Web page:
Submitted manuscripts should not have been published previously, nor be under consideration for publication elsewhere (except conference proceedings papers). All manuscripts are thoroughly refereed through a single-blind peer-review process. A guide for authors and other relevant information for submission of manuscripts is available on the Instructions for Authors page. World Electric Vehicle Journal is an international peer-reviewed open access quarterly journal published by MDPI.

Please visit the Instructions for Authors page before submitting a manuscript. As selected papers, the original 300 CHF Article Processing Charge (APC) for publication will be paid by AVERE. Submitted papers should be well formatted and use good English. Authors may use MDPI's English editing service prior to publication or during author revisions.

Published Papers (3 papers)

View options order results:
result details:
Displaying articles 1-3
Export citation of selected articles as:

Research

Open AccessArticle Test and Modelling of Commercial V2G CHAdeMO Chargers to Assess the Suitability for Grid Services
World Electr. Veh. J. 2019, 10(2), 21; https://doi.org/10.3390/wevj10020021
Received: 14 February 2019 / Revised: 12 April 2019 / Accepted: 18 April 2019 / Published: 24 April 2019
PDF Full-text (826 KB)
Abstract
Aggregation and control of electric vehicles (EVs) via vehicle-to-grid (V2G) technologies is seen as a valid option for providing ancillary power system services. This work presents results from V2G-ready equipment tests and modelling. The technical capabilities of an EV connected to a commercial [...] Read more.
Aggregation and control of electric vehicles (EVs) via vehicle-to-grid (V2G) technologies is seen as a valid option for providing ancillary power system services. This work presents results from V2G-ready equipment tests and modelling. The technical capabilities of an EV connected to a commercial V2G charger are investigated when controlled either locally or remotely. The charger is characterized in terms of efficiency characteristics, activation time, response granularity, ramping-up/down time, accuracy and precision. Test results show the performance for different operating conditions, highlighting the importance of a good calibration and knowledge of the employed hardware when providing standard-compliant grid regulation services via V2G technology. Ultimately, a set of simulations demonstrates that the designed EV charger model replicates accurately the operating conditions of the real hardware. Full article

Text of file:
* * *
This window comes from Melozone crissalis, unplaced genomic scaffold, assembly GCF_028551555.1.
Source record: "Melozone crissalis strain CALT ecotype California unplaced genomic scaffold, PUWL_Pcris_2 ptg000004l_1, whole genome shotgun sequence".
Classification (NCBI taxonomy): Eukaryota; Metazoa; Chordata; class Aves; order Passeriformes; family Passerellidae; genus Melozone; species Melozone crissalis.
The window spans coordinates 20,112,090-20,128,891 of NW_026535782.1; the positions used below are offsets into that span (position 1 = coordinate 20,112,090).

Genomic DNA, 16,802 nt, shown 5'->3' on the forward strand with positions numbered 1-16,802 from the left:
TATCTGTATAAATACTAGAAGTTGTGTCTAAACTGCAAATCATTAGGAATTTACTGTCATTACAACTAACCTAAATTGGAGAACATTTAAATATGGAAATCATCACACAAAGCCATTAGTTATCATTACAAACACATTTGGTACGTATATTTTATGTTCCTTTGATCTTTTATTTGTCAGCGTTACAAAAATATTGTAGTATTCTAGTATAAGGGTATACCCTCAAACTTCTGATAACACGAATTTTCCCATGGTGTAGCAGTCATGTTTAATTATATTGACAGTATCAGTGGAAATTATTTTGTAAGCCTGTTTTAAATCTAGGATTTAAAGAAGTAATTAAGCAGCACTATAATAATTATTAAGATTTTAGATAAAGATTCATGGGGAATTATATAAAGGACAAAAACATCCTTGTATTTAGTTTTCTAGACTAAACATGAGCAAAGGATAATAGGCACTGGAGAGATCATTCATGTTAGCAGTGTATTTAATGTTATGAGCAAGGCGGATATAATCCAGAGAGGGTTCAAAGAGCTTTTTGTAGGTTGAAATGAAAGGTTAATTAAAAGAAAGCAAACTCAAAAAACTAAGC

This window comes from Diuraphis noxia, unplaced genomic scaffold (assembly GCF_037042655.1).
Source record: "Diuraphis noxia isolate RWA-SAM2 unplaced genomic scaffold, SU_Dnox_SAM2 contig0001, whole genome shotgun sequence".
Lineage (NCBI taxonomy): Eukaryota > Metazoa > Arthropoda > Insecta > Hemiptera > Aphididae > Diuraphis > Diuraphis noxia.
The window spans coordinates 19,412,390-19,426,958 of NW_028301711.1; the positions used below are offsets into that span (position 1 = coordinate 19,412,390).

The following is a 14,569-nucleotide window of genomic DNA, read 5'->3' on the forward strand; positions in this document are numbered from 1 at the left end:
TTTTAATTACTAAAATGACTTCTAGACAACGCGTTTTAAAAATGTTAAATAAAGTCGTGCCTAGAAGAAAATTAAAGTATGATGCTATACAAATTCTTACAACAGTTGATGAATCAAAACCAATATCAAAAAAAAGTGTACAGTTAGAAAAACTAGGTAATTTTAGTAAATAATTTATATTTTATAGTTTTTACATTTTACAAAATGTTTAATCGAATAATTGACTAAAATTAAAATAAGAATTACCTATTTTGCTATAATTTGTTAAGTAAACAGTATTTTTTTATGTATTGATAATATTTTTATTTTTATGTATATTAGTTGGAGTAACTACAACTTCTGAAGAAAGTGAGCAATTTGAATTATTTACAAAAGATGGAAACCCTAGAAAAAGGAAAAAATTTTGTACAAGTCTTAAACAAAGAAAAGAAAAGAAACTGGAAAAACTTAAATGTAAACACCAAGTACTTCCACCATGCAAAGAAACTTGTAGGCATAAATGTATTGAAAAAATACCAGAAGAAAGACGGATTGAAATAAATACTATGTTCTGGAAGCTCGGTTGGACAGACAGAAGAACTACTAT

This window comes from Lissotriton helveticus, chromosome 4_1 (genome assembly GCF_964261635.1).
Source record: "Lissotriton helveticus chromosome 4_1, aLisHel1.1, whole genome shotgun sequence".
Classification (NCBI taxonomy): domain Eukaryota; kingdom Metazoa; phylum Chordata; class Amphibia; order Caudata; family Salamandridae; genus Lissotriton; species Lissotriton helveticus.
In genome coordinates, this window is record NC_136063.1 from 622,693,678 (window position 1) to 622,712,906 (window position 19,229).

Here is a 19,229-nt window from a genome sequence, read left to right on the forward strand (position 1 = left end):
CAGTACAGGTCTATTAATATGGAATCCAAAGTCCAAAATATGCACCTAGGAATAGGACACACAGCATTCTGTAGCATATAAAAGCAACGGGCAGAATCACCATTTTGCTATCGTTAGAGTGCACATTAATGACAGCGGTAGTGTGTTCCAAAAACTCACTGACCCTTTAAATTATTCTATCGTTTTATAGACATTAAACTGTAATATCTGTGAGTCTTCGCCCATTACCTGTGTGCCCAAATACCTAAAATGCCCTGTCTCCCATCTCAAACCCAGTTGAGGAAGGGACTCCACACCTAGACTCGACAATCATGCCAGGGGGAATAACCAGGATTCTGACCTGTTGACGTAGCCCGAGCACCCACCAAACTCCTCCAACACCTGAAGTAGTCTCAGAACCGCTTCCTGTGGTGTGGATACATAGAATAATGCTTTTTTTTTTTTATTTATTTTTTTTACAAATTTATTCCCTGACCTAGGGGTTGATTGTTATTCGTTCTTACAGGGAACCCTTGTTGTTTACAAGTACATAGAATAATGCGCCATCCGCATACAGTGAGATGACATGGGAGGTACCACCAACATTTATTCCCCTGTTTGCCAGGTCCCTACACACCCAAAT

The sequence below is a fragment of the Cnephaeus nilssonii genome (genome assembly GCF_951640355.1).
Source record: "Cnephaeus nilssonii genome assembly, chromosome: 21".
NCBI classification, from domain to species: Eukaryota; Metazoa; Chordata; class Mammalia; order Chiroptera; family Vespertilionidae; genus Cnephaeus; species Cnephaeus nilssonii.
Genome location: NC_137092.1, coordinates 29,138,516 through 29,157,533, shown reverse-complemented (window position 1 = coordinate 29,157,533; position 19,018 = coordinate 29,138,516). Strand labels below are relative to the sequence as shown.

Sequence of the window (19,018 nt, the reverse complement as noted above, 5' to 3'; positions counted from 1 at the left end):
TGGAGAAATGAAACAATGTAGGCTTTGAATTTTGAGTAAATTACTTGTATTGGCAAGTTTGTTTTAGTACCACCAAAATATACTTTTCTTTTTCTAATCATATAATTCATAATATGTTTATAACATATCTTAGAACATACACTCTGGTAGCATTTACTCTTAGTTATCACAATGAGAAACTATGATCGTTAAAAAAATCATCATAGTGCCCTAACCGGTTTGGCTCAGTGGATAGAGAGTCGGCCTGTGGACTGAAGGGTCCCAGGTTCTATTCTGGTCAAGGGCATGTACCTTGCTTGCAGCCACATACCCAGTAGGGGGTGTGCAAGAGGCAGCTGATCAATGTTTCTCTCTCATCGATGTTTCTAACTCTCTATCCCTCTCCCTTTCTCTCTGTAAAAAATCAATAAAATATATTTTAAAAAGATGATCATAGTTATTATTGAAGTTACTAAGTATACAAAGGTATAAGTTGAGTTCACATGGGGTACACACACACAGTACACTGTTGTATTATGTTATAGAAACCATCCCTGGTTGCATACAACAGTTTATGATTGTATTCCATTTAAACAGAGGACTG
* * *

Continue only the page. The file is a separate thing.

Open AccessArticle A Comparison of Internal and External Preheat Methods for NMC Batteries
World Electr. Veh. J. 2019, 10(2), 18; https://doi.org/10.3390/wevj10020018
Received: 14 March 2019 / Revised: 3 April 2019 / Accepted: 10 April 2019 / Published: 15 April 2019
PDF Full-text (3232 KB)
Abstract
Lithium-ion batteries (LiBs) performance can be significantly declined when operated at cold climates in terms of capacity loss, resistance increase and accelerated aging rates. To prevent this downgrade and to maintain the optimal operation of battery cells, a preheat process is taking place, [...] Read more.